Friday, September 02, 2005

China Vows to Maintain Grip on "Autonomous" Tibet

By Benjamin Kang Lim

BEIJING September 1, 2005 (Reuters) - China marked the 40th anniversary of
Tibet's "autonomy" on Thursday with a parade of goose-stepping soldiers and
singing and dancing Tibetans as well as a pledge to maintain stability and its
grip on power in the Himalayan region.

Critics say there is no real autonomy in Tibet, where Buddhist monks and
nuns loyal to the region's exiled god-king, the Dalai Lama, have been jailed
and sometimes tortured.

But China defends its rule, saying life has improved for countless "serfs"
emancipated after a failed uprising which led to the Dalai Lama fleeing
into exile in India in 1959.

"Before implementing democratic reforms, Tibet was under the dark serf
system. Only today are Tibetans true masters of their own house," Foreign
Ministry spokesman Qin Gang told reporters.

"Tibet is moving from being basically stable to long-lasting stability,"
Qing said, adding that China brooked no foreign interference in Tibet,
describing it as an internal affair.

Tibet's gross domestic product surged to 21.154 billion yuan in 2004 from
327 million yuan in 1965, the People's Daily, mouthpiece of the Communist
Party, said.

"Only under the leadership of the Communist Party . . . can Tibet have today's
prosperity and progress," the newspaper said in an editorial.

Tibet has been ruled by the Communists since the People's Liberation Army
(PLA) marched into the region in 1950.

The vast, sparsely populated region known as "the roof of the world" was
designated the Tibetan Autonomous Region in 1965, a gesture Beijing made to
other areas with large ethnic minority populations too to give them more say
over their affairs.

The Chinese central government sent a delegation to Tibet's capital, Lhasa,
led by Jia Qinglin, ranked fourth in the party hierarchy, for festivities
marking the anniversary.

About 23,000 people watched a flag-raising ceremony on the vast square at
the foot of the Potala Palace, home of the Dalai Lama before he fled into exile.

Bayonet-carrying PLA soldiers and about 6,000 singing and dancing Tibetans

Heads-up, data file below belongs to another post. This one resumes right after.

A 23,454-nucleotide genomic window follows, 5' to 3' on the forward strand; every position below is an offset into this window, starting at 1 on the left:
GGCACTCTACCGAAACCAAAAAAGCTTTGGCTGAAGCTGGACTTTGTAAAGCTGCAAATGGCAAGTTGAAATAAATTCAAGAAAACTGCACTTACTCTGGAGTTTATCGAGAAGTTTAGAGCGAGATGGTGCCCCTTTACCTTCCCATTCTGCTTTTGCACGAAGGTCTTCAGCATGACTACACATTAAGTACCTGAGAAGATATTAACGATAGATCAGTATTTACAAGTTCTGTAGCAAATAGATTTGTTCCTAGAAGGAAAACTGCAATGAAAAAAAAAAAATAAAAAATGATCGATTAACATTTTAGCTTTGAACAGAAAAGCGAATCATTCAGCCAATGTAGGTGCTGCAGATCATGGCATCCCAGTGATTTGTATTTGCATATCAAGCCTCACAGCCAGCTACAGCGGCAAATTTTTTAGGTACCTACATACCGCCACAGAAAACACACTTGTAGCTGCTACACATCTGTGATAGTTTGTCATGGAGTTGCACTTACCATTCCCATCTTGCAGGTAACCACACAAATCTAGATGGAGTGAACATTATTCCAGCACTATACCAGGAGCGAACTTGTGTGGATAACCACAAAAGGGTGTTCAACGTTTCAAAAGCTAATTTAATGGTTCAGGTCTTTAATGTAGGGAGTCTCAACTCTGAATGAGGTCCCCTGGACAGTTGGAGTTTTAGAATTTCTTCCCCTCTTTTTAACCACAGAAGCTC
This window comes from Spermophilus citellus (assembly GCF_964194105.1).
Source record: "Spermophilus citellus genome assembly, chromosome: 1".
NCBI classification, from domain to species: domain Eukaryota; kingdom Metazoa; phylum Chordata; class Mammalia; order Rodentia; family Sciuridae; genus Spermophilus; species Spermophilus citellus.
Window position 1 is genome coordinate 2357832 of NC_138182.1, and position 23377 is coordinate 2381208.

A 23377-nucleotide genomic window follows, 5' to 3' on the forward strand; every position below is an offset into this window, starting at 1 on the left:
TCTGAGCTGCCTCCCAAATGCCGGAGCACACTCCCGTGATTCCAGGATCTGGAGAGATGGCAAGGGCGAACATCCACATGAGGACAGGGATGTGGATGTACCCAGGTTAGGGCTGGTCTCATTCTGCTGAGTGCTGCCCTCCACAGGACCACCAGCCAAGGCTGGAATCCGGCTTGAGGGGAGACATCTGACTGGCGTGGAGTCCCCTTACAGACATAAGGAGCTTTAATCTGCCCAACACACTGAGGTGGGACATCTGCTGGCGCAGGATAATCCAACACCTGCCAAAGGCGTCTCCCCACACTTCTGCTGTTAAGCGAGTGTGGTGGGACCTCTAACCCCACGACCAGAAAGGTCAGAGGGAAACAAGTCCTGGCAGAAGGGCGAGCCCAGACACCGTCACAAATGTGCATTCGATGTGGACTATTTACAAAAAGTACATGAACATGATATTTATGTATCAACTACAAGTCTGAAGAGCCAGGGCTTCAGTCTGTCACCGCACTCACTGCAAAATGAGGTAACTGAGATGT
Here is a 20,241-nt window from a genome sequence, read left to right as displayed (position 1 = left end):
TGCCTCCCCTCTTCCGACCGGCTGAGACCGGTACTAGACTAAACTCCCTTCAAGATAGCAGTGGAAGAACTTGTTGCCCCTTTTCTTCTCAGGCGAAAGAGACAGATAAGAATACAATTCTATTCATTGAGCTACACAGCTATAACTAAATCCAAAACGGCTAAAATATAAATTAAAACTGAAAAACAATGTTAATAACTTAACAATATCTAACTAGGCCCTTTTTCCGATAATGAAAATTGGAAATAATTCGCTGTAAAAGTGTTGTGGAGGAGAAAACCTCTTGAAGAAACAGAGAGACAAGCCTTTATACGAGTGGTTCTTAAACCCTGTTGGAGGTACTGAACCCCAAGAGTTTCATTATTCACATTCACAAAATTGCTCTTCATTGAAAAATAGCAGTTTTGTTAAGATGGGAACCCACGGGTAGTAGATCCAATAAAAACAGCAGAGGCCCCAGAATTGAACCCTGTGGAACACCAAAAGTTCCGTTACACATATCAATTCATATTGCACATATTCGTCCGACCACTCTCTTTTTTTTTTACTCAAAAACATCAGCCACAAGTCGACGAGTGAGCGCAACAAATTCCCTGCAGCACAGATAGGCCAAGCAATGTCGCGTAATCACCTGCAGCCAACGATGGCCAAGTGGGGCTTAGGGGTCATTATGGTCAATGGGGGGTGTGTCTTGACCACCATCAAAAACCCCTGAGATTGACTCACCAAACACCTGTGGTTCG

in traditional attire marched past a stand on the square while Jia and other
leaders looked on.

Jia shook hands with a group of Buddhist monks and urged them to be "patriotic."

"Tibet has undergone tremendous changes. Tibet has a great potential and a
broad prospect for development. Tibet now faces two major tasks: one is
development and one is stability," the state news agency Xinhua quoted him
as saying this week.

The state-owned China Development Bank opened a representative office in
Lhasa on Wednesday and pledged to provide 6 billion yuan in policy loans
from 2006 to 2010 to help improve Tibet's infrastructure and key industries.


Jia lauded the PLA for crushing the uprising in 1959 and rioting in 1989.

PLA troops were "not afraid of bloodshed, not afraid of sacrifice, fought
heroically, successfully completed their mission and put down the rebellion
. . . and put down the disturbance," the People's Daily quoted Jia as saying.

Xinhua said 13 ethnic Tibetans had been promoted to the rank of major
general or lieutenant general in the PLA or the paramilitary People's Armed Police.

The London-based Free Tibet Campaign criticized the celebrations as "a major
propaganda opportunity for China to promote its version of autonomy."

Some analysts say that, 40 years on, Tibetan society is more fractured than
ever, with Tibetans becoming an underclass lacking the skills to participate
in Beijing-driven industrialization.

The Free Tibet Campaign said recent visitors to Lhasa had noticed a visible
increase in police presence, following a pattern of stepped up security around
other major dates.

The group called on visiting U.N. human rights chief Louise Arbour to urge
Beijing to drop pre-conditions for direct contact with representatives of
the Dalai Lama.